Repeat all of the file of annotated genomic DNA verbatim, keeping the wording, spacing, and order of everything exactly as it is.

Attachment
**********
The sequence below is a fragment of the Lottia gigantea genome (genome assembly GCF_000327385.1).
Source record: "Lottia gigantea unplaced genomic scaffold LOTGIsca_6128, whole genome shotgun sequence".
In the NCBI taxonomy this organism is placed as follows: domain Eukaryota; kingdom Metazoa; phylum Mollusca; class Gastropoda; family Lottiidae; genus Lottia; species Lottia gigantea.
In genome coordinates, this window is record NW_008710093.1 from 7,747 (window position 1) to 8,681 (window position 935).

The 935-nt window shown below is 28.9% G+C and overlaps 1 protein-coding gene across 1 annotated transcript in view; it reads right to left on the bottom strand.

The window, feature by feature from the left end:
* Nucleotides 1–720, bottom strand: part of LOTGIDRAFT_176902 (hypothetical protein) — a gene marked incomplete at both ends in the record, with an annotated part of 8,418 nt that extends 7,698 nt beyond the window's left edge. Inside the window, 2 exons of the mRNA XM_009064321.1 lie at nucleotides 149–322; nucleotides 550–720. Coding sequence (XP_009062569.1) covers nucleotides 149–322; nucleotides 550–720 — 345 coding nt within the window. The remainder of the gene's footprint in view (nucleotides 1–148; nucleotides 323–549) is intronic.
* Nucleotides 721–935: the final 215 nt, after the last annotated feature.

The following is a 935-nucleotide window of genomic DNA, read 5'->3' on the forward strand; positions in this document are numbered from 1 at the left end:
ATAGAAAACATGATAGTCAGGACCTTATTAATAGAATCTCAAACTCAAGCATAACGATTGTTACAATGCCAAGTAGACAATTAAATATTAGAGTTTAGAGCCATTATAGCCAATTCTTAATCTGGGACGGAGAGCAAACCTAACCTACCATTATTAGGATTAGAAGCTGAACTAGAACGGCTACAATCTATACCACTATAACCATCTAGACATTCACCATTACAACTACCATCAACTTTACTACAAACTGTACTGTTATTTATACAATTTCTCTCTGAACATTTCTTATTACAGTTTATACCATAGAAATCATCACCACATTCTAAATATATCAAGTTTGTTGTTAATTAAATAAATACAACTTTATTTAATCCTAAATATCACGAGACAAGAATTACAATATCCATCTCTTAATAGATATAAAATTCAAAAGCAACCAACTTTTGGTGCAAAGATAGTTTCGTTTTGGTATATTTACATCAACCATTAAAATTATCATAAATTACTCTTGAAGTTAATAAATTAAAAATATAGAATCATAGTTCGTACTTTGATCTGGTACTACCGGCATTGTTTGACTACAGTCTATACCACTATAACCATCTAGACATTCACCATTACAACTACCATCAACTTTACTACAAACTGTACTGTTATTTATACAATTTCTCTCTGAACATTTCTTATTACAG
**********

The sequence below is a fragment of the Lottia gigantea genome (genome assembly GCF_000327385.1).
Source record: "Lottia gigantea unplaced genomic scaffold LOTGIsca_6128, whole genome shotgun sequence".
In the NCBI taxonomy this organism is placed as follows: domain Eukaryota; kingdom Metazoa; phylum Mollusca; class Gastropoda; family Lottiidae; genus Lottia; species Lottia gigantea.
In genome coordinates, this window is record NW_008710093.1 from 7,747 (window position 1) to 8,681 (window position 935).

The 935-nt window shown below is 28.9% G+C and overlaps 1 protein-coding gene across 1 annotated transcript in view; it reads right to left on the bottom strand.

The window, feature by feature from the left end:
* Nucleotides 1–720, bottom strand: part of LOTGIDRAFT_176902 (hypothetical protein) — a gene marked incomplete at both ends in the record, with an annotated part of 8,418 nt that extends 7,698 nt beyond the window's left edge. Inside the window, 2 exons of the mRNA XM_009064321.1 lie at nucleotides 149–322; nucleotides 550–720. Coding sequence (XP_009062569.1) covers nucleotides 149–322; nucleotides 550–720 — 345 coding nt within the window. The remainder of the gene's footprint in view (nucleotides 1–148; nucleotides 323–549) is intronic.
* Nucleotides 721–935: the final 215 nt, after the last annotated feature.

The following is a 935-nucleotide window of genomic DNA, read 5'->3' on the forward strand; positions in this document are numbered from 1 at the left end:
ATAGAAAACATGATAGTCAGGACCTTATTAATAGAATCTCAAACTCAAGCATAACGATTGTTACAATGCCAAGTAGACAATTAAATATTAGAGTTTAGAGCCATTATAGCCAATTCTTAATCTGGGACGGAGAGCAAACCTAACCTACCATTATTAGGATTAGAAGCTGAACTAGAACGGCTACAATCTATACCACTATAACCATCTAGACATTCACCATTACAACTACCATCAACTTTACTACAAACTGTACTGTTATTTATACAATTTCTCTCTGAACATTTCTTATTACAGTTTATACCATAGAAATCATCACCACATTCTAAATATATCAAGTTTGTTGTTAATTAAATAAATACAACTTTATTTAATCCTAAATATCACGAGACAAGAATTACAATATCCATCTCTTAATAGATATAAAATTCAAAAGCAACCAACTTTTGGTGCAAAGATAGTTTCGTTTTGGTATATTTACATCAACCATTAAAATTATCATAAATTACTCTTGAAGTTAATAAATTAAAAATATAGAATCATAGTTCGTACTTTGATCTGGTACTACCGGCATTGTTTGACTACAGTCTATACCACTATAACCATCTAGACATTCACCATTACAACTACCATCAACTTTACTACAAACTGTACTGTTATTTATACAATTTCTCTCTGAACATTTCTTATTACAG